When you’ve got a bed bug infestation, the last thing you may be worried about is whether the bugs invading your home are male or female. Although it can be hard to tell, male and female bed bugs have a few differing traits. It might seem insignificant, but these traits can mean a world of a difference when trying to control an infestation.
One of the main differences between male versus female bed bugs is their shape. A male bed bug’s abdomen is going to be more pointed than its female counterpart. Another way to tell their gender is by looking at their organs. Because bed bugs can be transparent when they haven’t fed, you can see the internal differences as well.
Female bed bugs also have a body part known as the hemocoel in their abdomen. This is where they keep their eggs before laying them. In both male and female bed bugs, their abdomens get bigger after they’ve fed.
Why Does it Matter?
You may be wondering why all of this information is important. However, it could make all the difference whether you have found a male or a female bed bug.
A single male bed bug probably can’t do much harm aside from giving you a small rash in the spot where it has fed. A female bed bug, on the other hand, has the capacity to lay eggs, thus creating a whole new colony of bed bugs.
Female bed bugs tend to feed right before they lay their eggs. Therefore, if a female bed bug is found nearby, she’s likely looking to feed so that she can then lay her eggs. If this is the case, you should inspect your home closely for any signs of bed bug eggs.
The worst part is that female bed bugs don’t always need a male bed bug to lay eggs. They have the capability to store a male bed bug’s sperm and continue to use it to lay their eggs. There’s no knowing how many times she’s laid eggs. Once the new eggs have hatched, you’ve got an infestation.
Stages of Development
As with most insects, bed bugs look different in each stage of development. Bed bug eggs look like small grains of rice that are usually found in clumps. Once they’ve hatched, they are known as nymphs. Nymphs are going to be very small and transparent. It isn’t until they feed that they will continue to grow in size. And because they are transparent, you will be able to see once they have fed as their bodies will turn a reddish color.
A nymph can grow from being 1mm to 4.5mm. Once they are full-grown, they will be about the size of an apple seed. Once they have reached maturity, they can make through a process called “traumatic insemination.” This involves the male piercing the female’s shell in order to insert his sperm. If a nymph is not yet ready to mate, it will release a pheromone that will keep the other bed bugs from mating with it.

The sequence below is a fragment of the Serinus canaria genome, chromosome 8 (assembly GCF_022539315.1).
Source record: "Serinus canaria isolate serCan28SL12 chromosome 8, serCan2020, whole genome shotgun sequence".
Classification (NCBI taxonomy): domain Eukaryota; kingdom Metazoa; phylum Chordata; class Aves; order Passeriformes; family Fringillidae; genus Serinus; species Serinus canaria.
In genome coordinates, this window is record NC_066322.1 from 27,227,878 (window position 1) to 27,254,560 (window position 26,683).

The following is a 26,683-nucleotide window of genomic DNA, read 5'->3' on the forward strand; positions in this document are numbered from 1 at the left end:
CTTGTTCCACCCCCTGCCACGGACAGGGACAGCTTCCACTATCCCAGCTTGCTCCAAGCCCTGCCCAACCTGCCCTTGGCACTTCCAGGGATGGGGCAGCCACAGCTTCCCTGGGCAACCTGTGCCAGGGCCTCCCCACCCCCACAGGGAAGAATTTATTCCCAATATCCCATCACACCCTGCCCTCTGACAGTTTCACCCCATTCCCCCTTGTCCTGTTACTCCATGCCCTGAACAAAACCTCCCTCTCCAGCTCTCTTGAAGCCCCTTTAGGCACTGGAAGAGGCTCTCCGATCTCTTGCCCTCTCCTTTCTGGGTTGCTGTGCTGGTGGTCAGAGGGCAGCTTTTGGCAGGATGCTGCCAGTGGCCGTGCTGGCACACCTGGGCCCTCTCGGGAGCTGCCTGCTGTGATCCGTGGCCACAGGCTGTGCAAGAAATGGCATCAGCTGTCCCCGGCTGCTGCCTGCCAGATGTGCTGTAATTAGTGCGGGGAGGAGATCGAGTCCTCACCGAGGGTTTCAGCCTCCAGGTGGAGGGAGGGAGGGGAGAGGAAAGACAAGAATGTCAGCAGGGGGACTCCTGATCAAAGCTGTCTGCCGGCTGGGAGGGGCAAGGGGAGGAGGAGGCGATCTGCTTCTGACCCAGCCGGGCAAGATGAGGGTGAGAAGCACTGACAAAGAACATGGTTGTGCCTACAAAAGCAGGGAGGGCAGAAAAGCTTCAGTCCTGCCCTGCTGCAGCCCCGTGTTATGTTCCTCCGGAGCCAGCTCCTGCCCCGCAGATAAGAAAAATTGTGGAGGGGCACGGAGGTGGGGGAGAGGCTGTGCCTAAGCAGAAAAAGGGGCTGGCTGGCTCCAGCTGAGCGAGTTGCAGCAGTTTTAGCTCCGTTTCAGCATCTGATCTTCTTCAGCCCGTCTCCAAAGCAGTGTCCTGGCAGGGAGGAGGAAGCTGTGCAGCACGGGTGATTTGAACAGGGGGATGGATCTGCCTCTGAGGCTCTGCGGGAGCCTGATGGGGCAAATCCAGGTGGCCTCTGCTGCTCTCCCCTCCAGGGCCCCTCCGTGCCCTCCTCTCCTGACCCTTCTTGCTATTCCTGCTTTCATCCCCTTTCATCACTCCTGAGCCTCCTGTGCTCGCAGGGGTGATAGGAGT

Bed Bug Life Cycle
Once a female bed bug is inseminated, she can continue to lay eggs for up to six to eight weeks. In fact, she may even eventually procreate with one of her offspring. After a female bed bug lays her eggs, she abandons them. Unlike most insects or animals, bed bugs don’t raise their young.
When the eggs have hatched, typically after seven to fifteen days, a young nymph can typically survive a few months without having had its first meal. However once the insect has fed, it will molt every three to seven days after feeding.
Nymphs will typically feed and molt a total of five times before becoming full-grown adult bed bugs. Then, the bed bugs will mate once again. Typically, female bed bugs can lay between two to seven eggs per week. In a female bed bug’s life cycle, she will lay around 500 eggs.
Why Temperature Matters
Believe it or not, bed bugs need their environment to be kept at a certain temperature in order for them to survive. At 98 degrees Fahrenheit, a female bed bug will survive around 32 days. In comparison, at a temperature of 50 degrees Fahrenheit, she can live up to 425 days. Males, on the other hand, live between 29 and 401 days, depending on the temperature. What temperature kills bed bugs? Bed bugs and their eggs start to die at 113 ºF.
That’s why it’s important to wash and dry your clothing at the highest temperature possible when trying to get rid of bed bugs. They have a low tolerance for heat and will die the minute that they overheat.
It doesn’t matter if your home is clean; a bed bug can still make its way inside. You can keep them from spreading by making sure that there aren’t large spots of clutter in your home and spraying your home often. Keep in mind, however, that insecticides that are meant to kill other insects that aren’t bed bugs won’t work on them.
Many insecticides that do work on bed bugs won’t actively kill their eggs. In order to get rid of the eggs as best as possible, vacuum your home, your mattress, your carpets, and anywhere that a bed bug could have laid eggs.
Even if enough time has passed since your last bed bug infestation, you should still preemptively spray your home with insecticides. Bed bugs are almost as hard to kill as roaches and they can live almost a year without feeding. As a result, some could still be lurking in the depths of your mattress even months later.
Practice good hygiene, keep your home tidy, and keep bed bug insecticide around in order to keep those nasty creatures at bay.